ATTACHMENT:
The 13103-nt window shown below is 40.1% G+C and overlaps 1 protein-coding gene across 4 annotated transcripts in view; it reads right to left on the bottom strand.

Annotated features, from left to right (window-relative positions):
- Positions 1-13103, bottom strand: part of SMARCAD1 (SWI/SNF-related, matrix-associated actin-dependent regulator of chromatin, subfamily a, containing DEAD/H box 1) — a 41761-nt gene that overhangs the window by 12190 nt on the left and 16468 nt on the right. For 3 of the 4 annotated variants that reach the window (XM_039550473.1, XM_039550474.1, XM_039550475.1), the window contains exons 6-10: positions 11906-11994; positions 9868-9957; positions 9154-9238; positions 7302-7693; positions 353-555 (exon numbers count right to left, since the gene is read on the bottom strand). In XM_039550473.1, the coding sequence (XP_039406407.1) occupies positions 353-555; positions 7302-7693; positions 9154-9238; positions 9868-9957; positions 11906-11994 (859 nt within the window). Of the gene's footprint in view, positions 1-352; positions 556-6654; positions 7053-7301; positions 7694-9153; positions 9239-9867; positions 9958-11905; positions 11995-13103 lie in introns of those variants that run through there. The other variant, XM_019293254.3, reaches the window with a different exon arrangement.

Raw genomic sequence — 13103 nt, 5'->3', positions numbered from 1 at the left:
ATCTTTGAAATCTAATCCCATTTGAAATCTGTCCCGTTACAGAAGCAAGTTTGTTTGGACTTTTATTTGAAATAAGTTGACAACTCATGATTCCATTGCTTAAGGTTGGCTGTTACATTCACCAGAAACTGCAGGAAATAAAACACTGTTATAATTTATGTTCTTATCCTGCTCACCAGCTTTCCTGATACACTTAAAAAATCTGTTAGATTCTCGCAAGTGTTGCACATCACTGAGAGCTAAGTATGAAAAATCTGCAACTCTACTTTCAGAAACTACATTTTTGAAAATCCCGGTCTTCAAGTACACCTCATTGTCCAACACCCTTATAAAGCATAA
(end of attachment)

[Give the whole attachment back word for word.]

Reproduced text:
The 13103-nt window shown below is 40.1% G+C and overlaps 1 protein-coding gene across 4 annotated transcripts in view; it reads right to left on the bottom strand.

Annotated features, from left to right (window-relative positions):
- Positions 1-13103, bottom strand: part of SMARCAD1 (SWI/SNF-related, matrix-associated actin-dependent regulator of chromatin, subfamily a, containing DEAD/H box 1) — a 41761-nt gene that overhangs the window by 12190 nt on the left and 16468 nt on the right. For 3 of the 4 annotated variants that reach the window (XM_039550473.1, XM_039550474.1, XM_039550475.1), the window contains exons 6-10: positions 11906-11994; positions 9868-9957; positions 9154-9238; positions 7302-7693; positions 353-555 (exon numbers count right to left, since the gene is read on the bottom strand). In XM_039550473.1, the coding sequence (XP_039406407.1) occupies positions 353-555; positions 7302-7693; positions 9154-9238; positions 9868-9957; positions 11906-11994 (859 nt within the window). Of the gene's footprint in view, positions 1-352; positions 556-6654; positions 7053-7301; positions 7694-9153; positions 9239-9867; positions 9958-11905; positions 11995-13103 lie in introns of those variants that run through there. The other variant, XM_019293254.3, reaches the window with a different exon arrangement.

Raw genomic sequence — 13103 nt, 5'->3', positions numbered from 1 at the left:
ATCTTTGAAATCTAATCCCATTTGAAATCTGTCCCGTTACAGAAGCAAGTTTGTTTGGACTTTTATTTGAAATAAGTTGACAACTCATGATTCCATTGCTTAAGGTTGGCTGTTACATTCACCAGAAACTGCAGGAAATAAAACACTGTTATAATTTATGTTCTTATCCTGCTCACCAGCTTTCCTGATACACTTAAAAAATCTGTTAGATTCTCGCAAGTGTTGCACATCACTGAGAGCTAAGTATGAAAAATCTGCAACTCTACTTTCAGAAACTACATTTTTGAAAATCCCGGTCTTCAAGTACACCTCATTGTCCAACACCCTTATAAAGCATAA